Household battery recycling

Is it worth recycling your AAAs and 9Vs?

Recycling logo and used batteries

It’s a Zen-like riddle: what’s banned from kerbside bins but can still be recycled? The batteries powering your TV remote, garage door opener, hearing aid, watch and little Suzie’s remote-control car.

If these batteries are tossed out with your kerbside rubbish or recycling, the hazardous substances they contain could cause a fire in the collection truck or the recycling plant. If they end up in the landfill, these substances may leak out and into surrounding soil and ground water.

Battery disposal options

So if they don’t belong in household bins, where should they go? You’ll have to drop them off either at a hazardous waste collection site – typically located at your council’s transfer station or landfill – or with a battery recycling scheme (see our Table).

If you choose the former, the batteries are treated to stabilise them. They’re often encased in concrete, which then goes to landfill, to prevent them leaching.

A major issue is there are no companies capable of recycling batteries in New Zealand – they have to be shipped overseas, often to Australia or Japan.

However, landfill isn’t the best option as some substances in household batteries are rare and valuable. If we want to make the switch to electric cars, we’ll need to preserve metals such as lithium, as it powers the vehicles’ rechargeable batteries. Demand for lithium saw the average US price double between 2016 and 2018.

Unfortunately, battery recycling is still in its infancy here. An estimated 0.2% of household batteries purchased across the country are recovered and re-processed to make new products, according to a 2013 report.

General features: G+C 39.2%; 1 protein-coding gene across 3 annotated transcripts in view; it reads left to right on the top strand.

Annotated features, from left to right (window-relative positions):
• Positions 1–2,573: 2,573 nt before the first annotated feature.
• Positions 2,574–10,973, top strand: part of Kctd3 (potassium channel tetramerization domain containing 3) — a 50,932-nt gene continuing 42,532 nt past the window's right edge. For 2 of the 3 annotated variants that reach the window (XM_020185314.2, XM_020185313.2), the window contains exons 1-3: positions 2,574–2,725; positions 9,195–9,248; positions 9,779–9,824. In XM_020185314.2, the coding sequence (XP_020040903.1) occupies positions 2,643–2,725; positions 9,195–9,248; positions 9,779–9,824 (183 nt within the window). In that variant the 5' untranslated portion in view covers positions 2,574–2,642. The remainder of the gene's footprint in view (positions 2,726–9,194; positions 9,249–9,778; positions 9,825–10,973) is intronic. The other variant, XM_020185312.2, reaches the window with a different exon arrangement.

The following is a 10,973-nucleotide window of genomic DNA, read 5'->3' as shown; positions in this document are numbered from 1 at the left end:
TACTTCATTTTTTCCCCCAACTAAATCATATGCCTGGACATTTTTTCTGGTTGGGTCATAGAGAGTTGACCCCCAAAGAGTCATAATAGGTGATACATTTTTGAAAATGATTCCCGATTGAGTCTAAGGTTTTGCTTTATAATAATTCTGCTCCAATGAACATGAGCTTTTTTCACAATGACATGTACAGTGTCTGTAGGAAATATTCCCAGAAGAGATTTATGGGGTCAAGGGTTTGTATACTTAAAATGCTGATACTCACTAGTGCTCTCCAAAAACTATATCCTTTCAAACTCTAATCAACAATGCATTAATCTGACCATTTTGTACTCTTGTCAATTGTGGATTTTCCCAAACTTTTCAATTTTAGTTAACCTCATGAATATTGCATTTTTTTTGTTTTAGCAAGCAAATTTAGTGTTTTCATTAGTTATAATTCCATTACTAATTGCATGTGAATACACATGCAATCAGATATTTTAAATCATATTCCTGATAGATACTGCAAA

A major issue is there are no companies capable of recycling batteries in New Zealand – they have to be shipped overseas, often to Australia or Japan.

This means batteries collected here aren’t guaranteed to be recycled any time soon. Many types are being stored at central depots until recycling becomes financially viable (see our Table). Companies we spoke to said this will require an affordable overseas recycler that accepts the battery and sufficient quantities for shipping or an onshore plant.

Free or fee?

The majority of the 77 drop-off points we surveyed accept batteries at no charge. Seventeen always charge a fee, typically by weight. If you’re being asked to part with cash and the reason for the charge isn’t clear, ask what the money’s used for.

Most schemes accept all 10 types of household batteries, despite the issues with recycling viability. This makes it easier for consumers, so they don’t have to try to tell a non-rechargeable lithium battery from a rechargeable lithium-ion one.

There are a few exceptions: Nelson City Council’s service centre and transfer station, Tasman District Council transfer stations and Raglan’s Xtreme Zero Waste facility only accept specific types of battery.

Battery recycling schemes

Please select your region from the drop-down list.

GUIDE TO THE TABLE Drop-off points listed in alphabetical order, by region. Exporting e-waste is a permitted activity and companies currently exporting batteries were asked for confirmation of permits. Drop-off points were not included if export permits were not confirmed. Table does not include annual waste collection events. STORED indicates batteries stored at central depot (Abilities in Auckland, E-Cycle in Auckland, Ecotech in Christchurch or IT Recycla in Auckland and Wellington) for recycling at an unspecified future date. Kawerau and Ruapehu District Councils and the Whanganui Resource Recovery Centre store batteries at own facilities. ᴬlithium iron phosphate batteries not collected. ᴮservice for residents only.

What’s in your battery?

Whether cylindrical (such as your AA or AAA), rectangular (9V) or round, household batteries often contain flammable or toxic substances. Although cylindrical and rectangular batteries typically list the chemicals they’re made from, this is rarer on button-shaped varieties.